So is there really that much to separate the two in terms of hardware? Basically, it comes down to two things – the HP is a much more attractive looking, smaller unit and if your home server is going to be on show, the size and bulk of the Scaleo Home Server may be a factor in your selection. However, whilst the Scaleo comes with reduced power consumption, and an extra eSATA port it’s main pull over the HP for me is how easy it is to upgrade. A truly screwless design, with a centrally hinged set of drive bays mean that upgrading the memory and processor is a simple matter of flipping up the drives, pulling the old components out of their sockets and slotting the new components in (invalidating your warranty in the process, but the same is true of the HP MediaSmart Server). The Scaleo is definitely configured more like a standard server than a home appliance. The neatness of the HP MediaSmart comes with an upgrade headache – installing new memory or a new processor, whilst it can definitely be done, is a bigger job requiring disassembly of the whole unit to access the motherboard. It’s a home appliance through and through which, whilst fine for Windows Home Server’s target marlet(well, future target market in a few years time) slightly frustrates the digitalhome enthusiast who will want to crack the case open and upgrade various components.
So, if it’s a neat form factor you want, the HP MediaSmart Server is your choice, as long as you’re happy to put a little time aside for future hardware upgrades. If simple and easy upgrading is high on your agenda, the Scaleo is the one for you. But remember, it’s not just about the hardware – both the HP MediaSmart Server and the Fujitsu-Siemens Scaleo Home Server come bundled with a range of add-ins to extend the functionality of Windows Home Server. Let’s take a look at the software.
Back in November, we were impressed with the range of add-ins that came with the HP MediaSmart Server, which include an iTunes Library aggregator and HP Photo WebShare. HP have committed to releasing a series of new add-ins to their existing customer base, including PacketVideo’s media serving software and an anti-virus package from McAfee, both of which will be available in a free update later this month. So clearly, add-ins are a key component of HP’s MediaSmart strategy.
The Scaleo Home Server comes bundled with three main add-ins – Scaleo Power Management, TwonkyMedia and an Intel Hardware Monitor. Scaleo Power Management is an excellent power management add-in that uses an Outlook-style calendar interface to allow the user to place the home server in hibernation and then wake up at particular times of the day – with the added flexibility of being able to set different times for different days.
Fujitu-Siemens are currently making a lot of noise about how green their products are, and Scaleo Power Management allows energy-conscious users to configure their home server’s uptime to minimise their power consumption. This is certainly a topic that’s been discussed at length over in the WGS forums, so many will see it as a very positive move from Fujitsu-Siemens.
TwonkyMedia is a media server add-in, recently acquired by PacketVideo (who are supplying HP with the same software for a free release to HP MediaSmart Server customers in April). The software enhances Windows Home Server’s media streaming capabilities, allowing it to serve content to wider assortment of digital media receivers which may not strictly be uPnP compliant and therefore have difficulties working with Windows Home Server. A list of supported players is available here. The software also allows greater sorting options for your media files, and provides links to a series of Internet Radio stations which can be streamed to devices around the home.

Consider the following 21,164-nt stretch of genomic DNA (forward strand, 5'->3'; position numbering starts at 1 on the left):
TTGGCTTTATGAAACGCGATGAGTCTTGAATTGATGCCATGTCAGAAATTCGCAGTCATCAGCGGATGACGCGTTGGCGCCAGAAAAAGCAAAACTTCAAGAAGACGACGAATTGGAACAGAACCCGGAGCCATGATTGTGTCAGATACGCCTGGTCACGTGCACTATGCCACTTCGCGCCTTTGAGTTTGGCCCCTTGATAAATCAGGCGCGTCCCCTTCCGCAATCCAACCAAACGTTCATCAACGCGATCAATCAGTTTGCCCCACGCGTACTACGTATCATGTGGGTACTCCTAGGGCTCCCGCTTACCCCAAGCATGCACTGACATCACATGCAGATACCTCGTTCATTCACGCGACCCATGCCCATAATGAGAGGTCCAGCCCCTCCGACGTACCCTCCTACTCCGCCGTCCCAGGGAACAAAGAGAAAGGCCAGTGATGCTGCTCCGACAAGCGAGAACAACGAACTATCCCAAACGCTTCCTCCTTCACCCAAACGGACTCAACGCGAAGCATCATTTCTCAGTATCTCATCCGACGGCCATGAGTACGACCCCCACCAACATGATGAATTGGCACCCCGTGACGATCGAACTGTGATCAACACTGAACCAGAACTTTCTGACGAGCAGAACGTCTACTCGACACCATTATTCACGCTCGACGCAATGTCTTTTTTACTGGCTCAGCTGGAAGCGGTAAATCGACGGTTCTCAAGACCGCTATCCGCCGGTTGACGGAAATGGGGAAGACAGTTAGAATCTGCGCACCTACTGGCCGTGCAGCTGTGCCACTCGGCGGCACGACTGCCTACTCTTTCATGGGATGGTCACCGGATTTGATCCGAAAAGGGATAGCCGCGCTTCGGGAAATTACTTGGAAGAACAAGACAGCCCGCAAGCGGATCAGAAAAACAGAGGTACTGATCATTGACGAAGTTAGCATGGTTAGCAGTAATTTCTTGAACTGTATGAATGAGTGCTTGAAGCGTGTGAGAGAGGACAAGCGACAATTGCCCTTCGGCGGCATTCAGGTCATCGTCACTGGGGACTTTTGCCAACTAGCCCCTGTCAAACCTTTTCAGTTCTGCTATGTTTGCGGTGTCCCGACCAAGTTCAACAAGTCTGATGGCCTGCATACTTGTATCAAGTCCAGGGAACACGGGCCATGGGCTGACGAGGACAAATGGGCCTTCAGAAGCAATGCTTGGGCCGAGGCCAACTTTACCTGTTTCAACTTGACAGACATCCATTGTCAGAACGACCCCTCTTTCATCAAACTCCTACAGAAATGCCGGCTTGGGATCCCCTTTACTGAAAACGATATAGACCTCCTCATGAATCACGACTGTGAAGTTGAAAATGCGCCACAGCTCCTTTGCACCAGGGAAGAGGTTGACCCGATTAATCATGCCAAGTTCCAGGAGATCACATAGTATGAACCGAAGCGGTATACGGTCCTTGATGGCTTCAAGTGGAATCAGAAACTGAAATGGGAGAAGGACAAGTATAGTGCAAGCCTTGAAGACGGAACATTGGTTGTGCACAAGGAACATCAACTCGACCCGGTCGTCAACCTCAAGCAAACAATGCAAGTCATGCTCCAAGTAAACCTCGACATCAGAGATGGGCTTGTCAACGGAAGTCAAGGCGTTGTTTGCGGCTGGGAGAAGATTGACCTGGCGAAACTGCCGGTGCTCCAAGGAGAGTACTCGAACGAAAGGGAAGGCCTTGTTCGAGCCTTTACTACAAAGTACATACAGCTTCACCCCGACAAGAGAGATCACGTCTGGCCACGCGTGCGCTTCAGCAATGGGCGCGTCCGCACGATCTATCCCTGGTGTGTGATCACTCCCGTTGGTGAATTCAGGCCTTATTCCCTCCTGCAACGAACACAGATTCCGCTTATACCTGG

Hardware Monitor is an Intel provided add-in, which allows you to access a full list of components within your Scaleo Home Server and monitor various statistics around their condition. You’re able to monitor your CPU temperature. motherboard temperature, fan speeds and other minor statistics across your home server. I’m sure there are some people out there who spend their days gazing at these kind of stats – I’m not one of them, so this is strictly for the hardcore, but may be useful if you have a hardware issue in the future.
So, Power Management is definitely the ace in the pack and a big differentiator to the HP MediaSmart Server if you’re looking for low power consumption. We’ll have to wait and see however if Fujitsu-Siemens follow HP’s strategy of regular add-in releases for existing owners, as this is a major benefit of owning a HP MediaSmart Server.
As with HP’s machine, Server Restore is handled through placing the Scaleo Home Server in a “restore state”, using a paperclip to depress a hidden button in the rear of the unit, whilst powering on the system. This boots the home server from a 256Mb flash ROM installed on the motherboard, and the server restore is then controlled by running the Scaleo Restore application from CD on one of your home computers across the network. The restore process takes a little while, but works successfully, with options to restore the system partition only (protecting your data), or wiping the entire system and restoring to the factory state.
The Fujitsu-Siemens Scaleo Home Server is a very strong contender in the fledgling home server category, offering a decent specification and in Scaleo Power Management, a great add-in for the energy-conscious. It’s a little frustrating that the hardware specification is so similar to the HP MediaSmart Server, as improving the memory and processor would definitely tip me towards recommending it over the HP unit. Right now, if you judget the two on spec alone, it’s more or less a tie.
I’m not a huge fan of the system aesthetically – it looks bloated and in need of shedding a few pounds, so this is definitely worth considering if you’re going to have another box on show in your home. Certainly the HP MediaSmart Server is a more beautiful piece of kit. The Scaleo’s beauty however, definitely comes from within – the hinged drive bays (whilst adding to the size of the unit) do allow far more straightforward access to the motherboard, so swapping out memory and processor (the former you’ll probably want to do quite quickly) is very easy indeed, which for me is a big bonus against the HP MediaSmart Server.
So, if you’re looking for a home server that grabs people attention visually, there are better options available in the market from both HP and Tranquil PC. However, if your going to tuck your home server out of sight, and you’re looking for flexibility in power consumption, with easy upgradability for the future, then the Fujitsu-Siemens Scaleo Home Server is a fine choice.